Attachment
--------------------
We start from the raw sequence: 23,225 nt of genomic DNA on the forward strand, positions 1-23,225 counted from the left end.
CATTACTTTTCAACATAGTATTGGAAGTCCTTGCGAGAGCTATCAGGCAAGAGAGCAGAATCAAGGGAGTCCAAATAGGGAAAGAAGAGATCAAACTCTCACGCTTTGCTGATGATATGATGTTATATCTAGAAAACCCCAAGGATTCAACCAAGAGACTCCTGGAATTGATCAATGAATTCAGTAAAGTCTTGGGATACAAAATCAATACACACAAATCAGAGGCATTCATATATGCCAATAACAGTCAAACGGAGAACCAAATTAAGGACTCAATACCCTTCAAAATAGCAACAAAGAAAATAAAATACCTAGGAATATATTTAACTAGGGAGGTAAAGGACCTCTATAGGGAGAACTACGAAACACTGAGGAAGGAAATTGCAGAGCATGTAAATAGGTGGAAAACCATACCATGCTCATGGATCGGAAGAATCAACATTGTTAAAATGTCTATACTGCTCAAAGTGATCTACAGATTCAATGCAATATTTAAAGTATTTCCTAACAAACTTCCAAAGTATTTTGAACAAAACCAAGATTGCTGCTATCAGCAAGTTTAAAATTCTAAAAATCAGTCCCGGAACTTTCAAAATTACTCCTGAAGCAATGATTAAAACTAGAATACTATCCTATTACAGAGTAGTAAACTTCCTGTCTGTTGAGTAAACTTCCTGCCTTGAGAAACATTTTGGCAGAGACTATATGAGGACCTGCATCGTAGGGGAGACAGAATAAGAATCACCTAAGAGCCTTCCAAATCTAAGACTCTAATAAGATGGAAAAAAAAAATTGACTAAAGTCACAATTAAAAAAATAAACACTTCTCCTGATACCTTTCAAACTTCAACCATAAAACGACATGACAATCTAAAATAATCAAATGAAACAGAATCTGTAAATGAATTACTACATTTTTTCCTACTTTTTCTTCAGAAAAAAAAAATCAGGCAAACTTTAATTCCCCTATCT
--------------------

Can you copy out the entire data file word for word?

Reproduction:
We start from the raw sequence: 23,225 nt of genomic DNA on the forward strand, positions 1-23,225 counted from the left end.
CATTACTTTTCAACATAGTATTGGAAGTCCTTGCGAGAGCTATCAGGCAAGAGAGCAGAATCAAGGGAGTCCAAATAGGGAAAGAAGAGATCAAACTCTCACGCTTTGCTGATGATATGATGTTATATCTAGAAAACCCCAAGGATTCAACCAAGAGACTCCTGGAATTGATCAATGAATTCAGTAAAGTCTTGGGATACAAAATCAATACACACAAATCAGAGGCATTCATATATGCCAATAACAGTCAAACGGAGAACCAAATTAAGGACTCAATACCCTTCAAAATAGCAACAAAGAAAATAAAATACCTAGGAATATATTTAACTAGGGAGGTAAAGGACCTCTATAGGGAGAACTACGAAACACTGAGGAAGGAAATTGCAGAGCATGTAAATAGGTGGAAAACCATACCATGCTCATGGATCGGAAGAATCAACATTGTTAAAATGTCTATACTGCTCAAAGTGATCTACAGATTCAATGCAATATTTAAAGTATTTCCTAACAAACTTCCAAAGTATTTTGAACAAAACCAAGATTGCTGCTATCAGCAAGTTTAAAATTCTAAAAATCAGTCCCGGAACTTTCAAAATTACTCCTGAAGCAATGATTAAAACTAGAATACTATCCTATTACAGAGTAGTAAACTTCCTGTCTGTTGAGTAAACTTCCTGCCTTGAGAAACATTTTGGCAGAGACTATATGAGGACCTGCATCGTAGGGGAGACAGAATAAGAATCACCTAAGAGCCTTCCAAATCTAAGACTCTAATAAGATGGAAAAAAAAAATTGACTAAAGTCACAATTAAAAAAATAAACACTTCTCCTGATACCTTTCAAACTTCAACCATAAAACGACATGACAATCTAAAATAATCAAATGAAACAGAATCTGTAAATGAATTACTACATTTTTTCCTACTTTTTCTTCAGAAAAAAAAAATCAGGCAAACTTTAATTCCCCTATCT